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article imageSweden raises alert at nuclear facilities after explosives found

By Leigh Goessl     Jun 21, 2012 in World
Stockholm - Authorities in Sweden have raised the threat level at its three nuclear facilities on Thursday. This decision was made after explosives were found on a truck located on the premises on Wednesday.
Yesterday, during a routine check, an explosive was found on a truck located on the premises of the Ringhals nuclear facility, causing authorities to raise the threat level to the second-lowest level.
According to The Local, the device, described as being the size of a "small fist" shaped like a "plastic explosive", was found on a large truck that was returning to the reactor area.
The explosive had been placed underneath one of the truck's steps where the fire extinguisher is located, although no ignition device was present with the materials, reported Market Watch.
“The truck was entering the guarded area when the device was found by the plant’s own sniffer dogs,” said police spokesman Tommy Nyman.
No additional explosives were found after an extensive search.
“They have all raised the threat level as a precaution,” said Maria Stråhle at the Swedish Radiation Safety Authority (Strålsäkerhetsmyndigheten) to news agency TT (courtesy of The Local).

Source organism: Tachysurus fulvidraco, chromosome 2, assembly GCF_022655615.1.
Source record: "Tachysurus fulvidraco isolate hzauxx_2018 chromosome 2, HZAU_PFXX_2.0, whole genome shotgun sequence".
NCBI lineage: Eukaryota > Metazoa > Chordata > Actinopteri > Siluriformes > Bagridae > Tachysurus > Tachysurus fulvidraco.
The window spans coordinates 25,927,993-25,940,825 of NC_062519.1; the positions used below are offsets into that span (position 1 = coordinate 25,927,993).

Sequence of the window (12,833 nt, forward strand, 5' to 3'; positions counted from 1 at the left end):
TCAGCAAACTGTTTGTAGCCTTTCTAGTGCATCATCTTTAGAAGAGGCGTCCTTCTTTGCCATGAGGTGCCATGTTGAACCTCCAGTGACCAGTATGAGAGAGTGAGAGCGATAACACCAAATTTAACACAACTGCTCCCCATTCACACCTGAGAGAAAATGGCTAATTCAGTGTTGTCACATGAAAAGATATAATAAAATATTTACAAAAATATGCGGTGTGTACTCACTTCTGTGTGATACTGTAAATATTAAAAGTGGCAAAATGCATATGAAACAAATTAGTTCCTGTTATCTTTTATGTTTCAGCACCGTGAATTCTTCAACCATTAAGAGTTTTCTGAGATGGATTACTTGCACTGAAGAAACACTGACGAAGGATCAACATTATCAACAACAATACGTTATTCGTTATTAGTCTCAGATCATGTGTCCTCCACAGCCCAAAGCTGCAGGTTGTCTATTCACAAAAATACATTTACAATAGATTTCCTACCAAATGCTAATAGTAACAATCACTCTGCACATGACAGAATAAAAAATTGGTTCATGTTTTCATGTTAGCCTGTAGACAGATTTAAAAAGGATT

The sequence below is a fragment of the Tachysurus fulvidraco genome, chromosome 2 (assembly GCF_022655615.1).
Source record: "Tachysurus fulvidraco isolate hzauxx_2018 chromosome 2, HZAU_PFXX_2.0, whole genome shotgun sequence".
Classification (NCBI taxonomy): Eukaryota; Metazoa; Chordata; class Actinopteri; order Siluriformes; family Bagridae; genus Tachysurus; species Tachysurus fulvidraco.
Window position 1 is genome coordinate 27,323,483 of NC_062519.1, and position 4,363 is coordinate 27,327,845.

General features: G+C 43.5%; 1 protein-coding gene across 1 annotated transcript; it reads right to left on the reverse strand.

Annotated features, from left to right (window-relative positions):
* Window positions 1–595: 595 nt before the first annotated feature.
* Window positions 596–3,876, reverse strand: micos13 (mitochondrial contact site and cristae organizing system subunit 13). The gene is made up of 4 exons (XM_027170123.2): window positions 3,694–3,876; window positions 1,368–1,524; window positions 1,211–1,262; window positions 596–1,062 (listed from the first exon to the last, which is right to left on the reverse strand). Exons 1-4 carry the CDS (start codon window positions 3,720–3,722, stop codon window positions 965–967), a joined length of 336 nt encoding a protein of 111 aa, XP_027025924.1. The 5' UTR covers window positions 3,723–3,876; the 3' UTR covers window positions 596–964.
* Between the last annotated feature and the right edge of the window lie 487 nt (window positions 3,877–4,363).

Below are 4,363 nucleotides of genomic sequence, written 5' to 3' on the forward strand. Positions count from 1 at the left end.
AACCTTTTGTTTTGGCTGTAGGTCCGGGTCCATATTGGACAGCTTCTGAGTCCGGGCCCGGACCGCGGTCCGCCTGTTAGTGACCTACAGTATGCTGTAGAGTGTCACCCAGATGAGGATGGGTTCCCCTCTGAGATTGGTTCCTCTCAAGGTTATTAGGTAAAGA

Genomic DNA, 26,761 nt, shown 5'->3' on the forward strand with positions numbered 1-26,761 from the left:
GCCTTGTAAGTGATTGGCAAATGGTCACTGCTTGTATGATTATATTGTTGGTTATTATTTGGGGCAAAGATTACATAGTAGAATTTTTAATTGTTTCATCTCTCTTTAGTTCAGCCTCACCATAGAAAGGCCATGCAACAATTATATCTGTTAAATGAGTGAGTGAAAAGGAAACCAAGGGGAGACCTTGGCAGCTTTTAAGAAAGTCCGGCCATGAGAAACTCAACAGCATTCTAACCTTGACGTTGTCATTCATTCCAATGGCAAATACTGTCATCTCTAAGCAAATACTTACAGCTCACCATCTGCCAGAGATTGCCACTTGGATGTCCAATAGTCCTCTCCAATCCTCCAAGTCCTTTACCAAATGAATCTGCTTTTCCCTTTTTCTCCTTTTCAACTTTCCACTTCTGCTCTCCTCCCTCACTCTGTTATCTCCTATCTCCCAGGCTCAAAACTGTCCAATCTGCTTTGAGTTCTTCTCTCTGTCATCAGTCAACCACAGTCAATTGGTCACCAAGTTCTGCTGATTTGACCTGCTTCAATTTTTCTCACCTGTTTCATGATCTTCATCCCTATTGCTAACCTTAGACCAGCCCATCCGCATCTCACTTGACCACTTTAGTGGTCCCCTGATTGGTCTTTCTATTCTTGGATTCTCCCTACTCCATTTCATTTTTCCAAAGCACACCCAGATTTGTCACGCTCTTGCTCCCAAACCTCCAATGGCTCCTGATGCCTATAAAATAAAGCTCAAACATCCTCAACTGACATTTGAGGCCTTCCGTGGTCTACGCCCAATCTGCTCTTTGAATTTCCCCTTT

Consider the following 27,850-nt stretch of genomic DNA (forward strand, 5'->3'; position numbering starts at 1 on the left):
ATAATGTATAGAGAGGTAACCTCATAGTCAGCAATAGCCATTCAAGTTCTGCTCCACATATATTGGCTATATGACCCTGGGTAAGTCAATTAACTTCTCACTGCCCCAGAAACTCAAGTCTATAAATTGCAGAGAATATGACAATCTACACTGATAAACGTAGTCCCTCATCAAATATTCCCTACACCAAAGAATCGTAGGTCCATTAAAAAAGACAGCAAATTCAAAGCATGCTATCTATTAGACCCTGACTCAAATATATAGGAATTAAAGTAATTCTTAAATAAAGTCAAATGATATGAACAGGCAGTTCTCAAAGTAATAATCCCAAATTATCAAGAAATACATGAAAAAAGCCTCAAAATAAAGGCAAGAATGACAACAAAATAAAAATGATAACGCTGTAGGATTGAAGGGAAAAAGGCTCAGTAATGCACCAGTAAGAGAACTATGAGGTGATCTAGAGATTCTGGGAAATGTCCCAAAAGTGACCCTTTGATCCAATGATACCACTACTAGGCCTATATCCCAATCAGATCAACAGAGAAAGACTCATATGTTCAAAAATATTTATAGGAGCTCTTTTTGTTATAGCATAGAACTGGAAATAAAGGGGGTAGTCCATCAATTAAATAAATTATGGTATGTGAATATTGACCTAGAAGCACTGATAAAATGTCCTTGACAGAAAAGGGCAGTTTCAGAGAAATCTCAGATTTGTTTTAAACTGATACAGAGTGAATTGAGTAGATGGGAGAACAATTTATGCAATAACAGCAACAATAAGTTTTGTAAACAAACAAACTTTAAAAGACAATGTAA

Authorities have classified this incident as a "suspected sabotage attempt".
"We don't know what the idea behind this was, what was the plan and what may have failed. These are some of the questions we will try to answer with our investigation," spokesman Ingmar Nilja said, reported Market Watch.
The materials found had been sent off to the National Laboratory of Forensic Science for testing. At this time, it has been confirmed the device was an explosive.
Ringhals produces about 20 percent of the nation's electricity.
An investigation has been launched and authorities plan to retrace the truck's movements to speak to anyone that would have come into contact with the vehicle or may have information.
At this time officials have not identified any suspects.
Police spokesman Tommy Nyman told the Associated Press, "An outsider has obviously placed them on the truck. We're talking to the truck driver and are trying to map out her movements within the (Ringhals) premises throughout the day."
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